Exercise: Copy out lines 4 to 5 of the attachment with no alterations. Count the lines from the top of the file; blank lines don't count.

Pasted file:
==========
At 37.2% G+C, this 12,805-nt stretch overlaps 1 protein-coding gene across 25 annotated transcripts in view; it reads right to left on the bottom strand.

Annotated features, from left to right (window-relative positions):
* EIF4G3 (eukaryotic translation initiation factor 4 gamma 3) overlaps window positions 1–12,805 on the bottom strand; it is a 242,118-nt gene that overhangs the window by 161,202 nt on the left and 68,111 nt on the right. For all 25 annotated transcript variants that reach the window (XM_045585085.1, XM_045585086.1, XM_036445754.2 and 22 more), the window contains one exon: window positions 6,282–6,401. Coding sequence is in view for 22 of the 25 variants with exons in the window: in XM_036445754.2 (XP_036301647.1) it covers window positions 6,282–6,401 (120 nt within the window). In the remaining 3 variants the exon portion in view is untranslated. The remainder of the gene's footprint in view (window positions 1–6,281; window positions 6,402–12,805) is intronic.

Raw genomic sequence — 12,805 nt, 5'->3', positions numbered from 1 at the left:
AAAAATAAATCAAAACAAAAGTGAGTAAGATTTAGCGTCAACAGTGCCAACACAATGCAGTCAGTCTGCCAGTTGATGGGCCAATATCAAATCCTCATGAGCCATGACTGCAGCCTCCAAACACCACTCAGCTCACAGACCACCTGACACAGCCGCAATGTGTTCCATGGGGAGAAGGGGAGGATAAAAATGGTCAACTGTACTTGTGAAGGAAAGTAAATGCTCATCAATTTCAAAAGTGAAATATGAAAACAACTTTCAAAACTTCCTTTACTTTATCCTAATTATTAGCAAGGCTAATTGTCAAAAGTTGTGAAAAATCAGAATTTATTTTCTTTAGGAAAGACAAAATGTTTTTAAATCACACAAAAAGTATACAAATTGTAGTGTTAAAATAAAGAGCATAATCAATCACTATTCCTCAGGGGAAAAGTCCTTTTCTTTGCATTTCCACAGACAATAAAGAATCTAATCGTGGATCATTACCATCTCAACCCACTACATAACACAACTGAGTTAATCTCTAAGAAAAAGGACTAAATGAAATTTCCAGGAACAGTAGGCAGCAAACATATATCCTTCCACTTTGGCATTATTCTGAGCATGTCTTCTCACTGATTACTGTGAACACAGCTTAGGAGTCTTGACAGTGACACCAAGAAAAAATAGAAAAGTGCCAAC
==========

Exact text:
Raw genomic sequence — 12,805 nt, 5'->3', positions numbered from 1 at the left:
AAAAATAAATCAAAACAAAAGTGAGTAAGATTTAGCGTCAACAGTGCCAACACAATGCAGTCAGTCTGCCAGTTGATGGGCCAATATCAAATCCTCATGAGCCATGACTGCAGCCTCCAAACACCACTCAGCTCACAGACCACCTGACACAGCCGCAATGTGTTCCATGGGGAGAAGGGGAGGATAAAAATGGTCAACTGTACTTGTGAAGGAAAGTAAATGCTCATCAATTTCAAAAGTGAAATATGAAAACAACTTTCAAAACTTCCTTTACTTTATCCTAATTATTAGCAAGGCTAATTGTCAAAAGTTGTGAAAAATCAGAATTTATTTTCTTTAGGAAAGACAAAATGTTTTTAAATCACACAAAAAGTATACAAATTGTAGTGTTAAAATAAAGAGCATAATCAATCACTATTCCTCAGGGGAAAAGTCCTTTTCTTTGCATTTCCACAGACAATAAAGAATCTAATCGTGGATCATTACCATCTCAACCCACTACATAACACAACTGAGTTAATCTCTAAGAAAAAGGACTAAATGAAATTTCCAGGAACAGTAGGCAGCAAACATATATCCTTCCACTTTGGCATTATTCTGAGCATGTCTTCTCACTGATTACTGTGAACACAGCTTAGGAGTCTTGACAGTGACACCAAGAAAAAATAGAAAAGTGCCAAC